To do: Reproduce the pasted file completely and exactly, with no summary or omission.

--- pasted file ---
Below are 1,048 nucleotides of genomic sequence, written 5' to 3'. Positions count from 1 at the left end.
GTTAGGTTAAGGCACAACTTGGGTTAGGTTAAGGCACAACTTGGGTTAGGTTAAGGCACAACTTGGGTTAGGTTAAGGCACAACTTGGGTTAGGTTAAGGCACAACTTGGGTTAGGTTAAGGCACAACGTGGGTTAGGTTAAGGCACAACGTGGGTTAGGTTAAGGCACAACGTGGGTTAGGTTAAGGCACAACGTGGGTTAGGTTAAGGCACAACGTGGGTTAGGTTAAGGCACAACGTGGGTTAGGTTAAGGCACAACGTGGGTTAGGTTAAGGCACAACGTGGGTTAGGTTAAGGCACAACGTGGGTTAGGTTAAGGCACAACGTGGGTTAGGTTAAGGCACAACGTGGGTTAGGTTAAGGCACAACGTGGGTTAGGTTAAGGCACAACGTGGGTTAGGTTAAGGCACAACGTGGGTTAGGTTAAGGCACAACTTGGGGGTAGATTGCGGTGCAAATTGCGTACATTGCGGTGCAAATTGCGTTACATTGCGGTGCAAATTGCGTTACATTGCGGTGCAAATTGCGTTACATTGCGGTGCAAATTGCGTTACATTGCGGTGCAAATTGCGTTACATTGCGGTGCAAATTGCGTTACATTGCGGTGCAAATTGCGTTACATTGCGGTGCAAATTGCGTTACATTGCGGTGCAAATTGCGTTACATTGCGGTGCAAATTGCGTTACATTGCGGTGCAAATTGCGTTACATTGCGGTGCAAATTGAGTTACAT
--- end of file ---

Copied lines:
Below are 1,048 nucleotides of genomic sequence, written 5' to 3'. Positions count from 1 at the left end.
GTTAGGTTAAGGCACAACTTGGGTTAGGTTAAGGCACAACTTGGGTTAGGTTAAGGCACAACTTGGGTTAGGTTAAGGCACAACTTGGGTTAGGTTAAGGCACAACTTGGGTTAGGTTAAGGCACAACGTGGGTTAGGTTAAGGCACAACGTGGGTTAGGTTAAGGCACAACGTGGGTTAGGTTAAGGCACAACGTGGGTTAGGTTAAGGCACAACGTGGGTTAGGTTAAGGCACAACGTGGGTTAGGTTAAGGCACAACGTGGGTTAGGTTAAGGCACAACGTGGGTTAGGTTAAGGCACAACGTGGGTTAGGTTAAGGCACAACGTGGGTTAGGTTAAGGCACAACGTGGGTTAGGTTAAGGCACAACGTGGGTTAGGTTAAGGCACAACGTGGGTTAGGTTAAGGCACAACGTGGGTTAGGTTAAGGCACAACTTGGGGGTAGATTGCGGTGCAAATTGCGTACATTGCGGTGCAAATTGCGTTACATTGCGGTGCAAATTGCGTTACATTGCGGTGCAAATTGCGTTACATTGCGGTGCAAATTGCGTTACATTGCGGTGCAAATTGCGTTACATTGCGGTGCAAATTGCGTTACATTGCGGTGCAAATTGCGTTACATTGCGGTGCAAATTGCGTTACATTGCGGTGCAAATTGCGTTACATTGCGGTGCAAATTGCGTTACATTGCGGTGCAAATTGCGTTACATTGCGGTGCAAATTGAGTTACAT